mirror, mirror on the wall…

 

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My gorgeous, peachy skin…

 www.liz-fraser.com

 According to something or other that I read somewhere (or somewhere else) this week, New York hair salons have reported (in another report somewhere) a doubling in the number of male clients seeking colour treatments since the recession hit.

According to the place where they reported this (which was somewhere else altogether) these NY gentlemen are keen to retain just enough grey hair to look distinguished and employable – see George Clooney, for reference – but not so much as to appear completely past it – see a corpse – as they strive to hold on to, or find, employment in troubled times.

As soon as I read this article, in whichever newspaper it was, I was struck like a ten tonne truck carrying packets of ‘No-More-Grey For Men’ might strike one, if it hit one, that this is exactly where I’ve been going wrong in my search for more employment:

I am not looking after my appearance as much as might be wise in these dire economic times.

Indeed, given that it’s now possible to French plait the hairs on my legs, and my eyebrows haven’t seen a pair of tweezers for two years, one might argue that I’m not so much ‘not looking after’ my appearance, as denying all knowledge of its existence.

And, if the New York City gents are to be believed, this ever-so slight laspe in my personal grooming route (my what..?) is not helping my career prospects one bit.

Cue a trip to the Holy Grail of personal appearance improvement and scarily orange-coloured ladies (the beauty hall at John Lewis) and the purchase, dear reader, of a £5 mirror.

That magnifies things.

Ten times.

This, I thought, was pure genius.

At last I could stop squinting at my blurred reflection in the toothpaste-splattered bathroom mirror with the help of nothing but a 20-Watt bulb and blind optimism.

Because now, armed with my £5 recession-busting gorgeousness-enhancer (which magnifies things. TEN TIMES!!) I could find the nearest sunlit spot, see what we’re dealing with here, and start the big clear-up.
If there were any areas of my face or neck or…well, wherever, that needed improvement (like, all of them) I would finally be able to see the culprits, and pull/tweak/squeeze/iron the buggers out.

Hell, by lunchtime I’d be fighting those TV producers and newspaper editors off!!

But it was not to be.

Why?
Because four and half nanoseconds after I took my first look at the tenfold magnification of my face I realised that the purchase of my 10x magnification mirror was not, after all, genius.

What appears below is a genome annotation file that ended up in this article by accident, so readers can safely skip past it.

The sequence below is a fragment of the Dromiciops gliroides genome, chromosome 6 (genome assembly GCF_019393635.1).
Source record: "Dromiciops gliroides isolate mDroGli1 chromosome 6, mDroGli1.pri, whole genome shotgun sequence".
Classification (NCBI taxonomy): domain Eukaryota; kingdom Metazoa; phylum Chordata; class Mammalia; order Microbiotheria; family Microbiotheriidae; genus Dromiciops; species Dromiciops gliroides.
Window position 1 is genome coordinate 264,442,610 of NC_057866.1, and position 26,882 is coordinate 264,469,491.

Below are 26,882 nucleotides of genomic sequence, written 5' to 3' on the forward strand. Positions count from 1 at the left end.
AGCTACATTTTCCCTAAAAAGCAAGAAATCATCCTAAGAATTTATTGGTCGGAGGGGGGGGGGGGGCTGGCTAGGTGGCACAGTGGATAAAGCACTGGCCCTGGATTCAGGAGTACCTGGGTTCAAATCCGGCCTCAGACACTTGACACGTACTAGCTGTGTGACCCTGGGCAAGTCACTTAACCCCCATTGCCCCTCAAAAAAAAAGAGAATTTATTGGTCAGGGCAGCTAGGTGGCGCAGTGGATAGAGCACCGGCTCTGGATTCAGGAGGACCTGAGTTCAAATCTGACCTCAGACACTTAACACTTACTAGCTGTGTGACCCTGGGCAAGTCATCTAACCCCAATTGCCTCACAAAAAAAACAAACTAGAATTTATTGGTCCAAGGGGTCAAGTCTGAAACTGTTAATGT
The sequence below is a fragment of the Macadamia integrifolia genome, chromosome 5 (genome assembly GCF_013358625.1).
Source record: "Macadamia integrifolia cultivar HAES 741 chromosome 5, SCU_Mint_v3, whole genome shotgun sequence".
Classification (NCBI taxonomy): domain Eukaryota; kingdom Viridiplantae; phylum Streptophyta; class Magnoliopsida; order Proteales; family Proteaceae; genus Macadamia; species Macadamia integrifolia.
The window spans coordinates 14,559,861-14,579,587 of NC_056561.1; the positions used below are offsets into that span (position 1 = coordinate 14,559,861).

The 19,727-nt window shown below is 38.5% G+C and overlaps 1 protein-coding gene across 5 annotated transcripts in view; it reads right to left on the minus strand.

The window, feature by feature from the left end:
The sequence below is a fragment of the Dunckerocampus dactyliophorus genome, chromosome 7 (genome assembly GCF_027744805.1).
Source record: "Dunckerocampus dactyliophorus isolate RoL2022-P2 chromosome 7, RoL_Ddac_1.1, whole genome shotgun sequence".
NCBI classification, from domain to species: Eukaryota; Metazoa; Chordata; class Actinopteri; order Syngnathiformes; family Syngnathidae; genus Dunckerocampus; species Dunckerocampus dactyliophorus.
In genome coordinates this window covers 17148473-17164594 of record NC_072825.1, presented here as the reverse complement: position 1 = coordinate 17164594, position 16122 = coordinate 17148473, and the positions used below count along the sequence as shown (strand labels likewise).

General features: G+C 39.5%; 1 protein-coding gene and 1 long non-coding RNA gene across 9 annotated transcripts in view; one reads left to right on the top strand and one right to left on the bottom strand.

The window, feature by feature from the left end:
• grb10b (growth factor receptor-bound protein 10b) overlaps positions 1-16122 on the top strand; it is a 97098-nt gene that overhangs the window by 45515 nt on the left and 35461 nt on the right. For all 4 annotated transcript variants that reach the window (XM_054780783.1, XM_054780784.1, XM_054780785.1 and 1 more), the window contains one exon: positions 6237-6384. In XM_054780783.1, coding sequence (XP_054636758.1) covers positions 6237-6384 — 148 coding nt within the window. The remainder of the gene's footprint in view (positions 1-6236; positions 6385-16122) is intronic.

It was fucking idiotic.

It turns out, as those fiendishly clever readers among you knew already, that if you are past your twentieth birthday, have given birth three times and spend your weekends arguing with your spouse over who should have hung the laundry out, then under a 10x magnification your face looks exactly like the dry, cracked, grimy, hairy arse skin of a geriatric elephant with bum acne.

I don’t have wrinkles, I have canyons.
I don’t have crow’s feet, I have pterodactyl talons.
I don’t have two eyebrows, I have one long, continuous, lush thicket. With wildlife living in it.

I also don’t have a mirror that magnifies things ten times any more. Because that way madness lies.

Instead I have reverted to my toothpaste-splattered bathroom mirror, and that, dear potential employers, will have to do.

I might upgrade to a 40 Watt bulb though. You know, just to keep a check on that thicket…

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4 thoughts on “mirror, mirror on the wall…

  1. Kerryonliving

    I find the best way to deal with the ageing process is: 1) never look in a mirror, 2) never go out in daylight, 3) only allow face to face conversation if there is at least a four foot distance between you and the other participant (unless it is taking place with the benefit of candlelight.)

    Simple.

    (love, love your blog x)

    Reply
    1. lizfraser Post author

      And I love, love your comment! Thank you. All very sound, good advice – I shall resume normal nocturnal existence, with paper bag on head.
      I’ll check you blog out too. Really happy that you’re enjoying mine, and took the time to comment 🙂

      Reply
  2. sarsm

    In all honesty, I am starting to appreciate my diminishing vision as I head toward my forties.

    I think I shall be following Kerryonliving’s good advice.

    Reply
    1. lizfraser Post author

      Yes, in that one regard to ageng, Life is kind: you get wrinkly, you lose your eyesight. You starting talking crap, you lose your hearing. You start farting, you lose your sense of smell. You start liking boiled sweets, your teeth have all fallen out anyway. Ahhh, I look forward to my 90s! Thanks for commenting, and ‘like’ing the post. Glad you’ve found it.

      Reply

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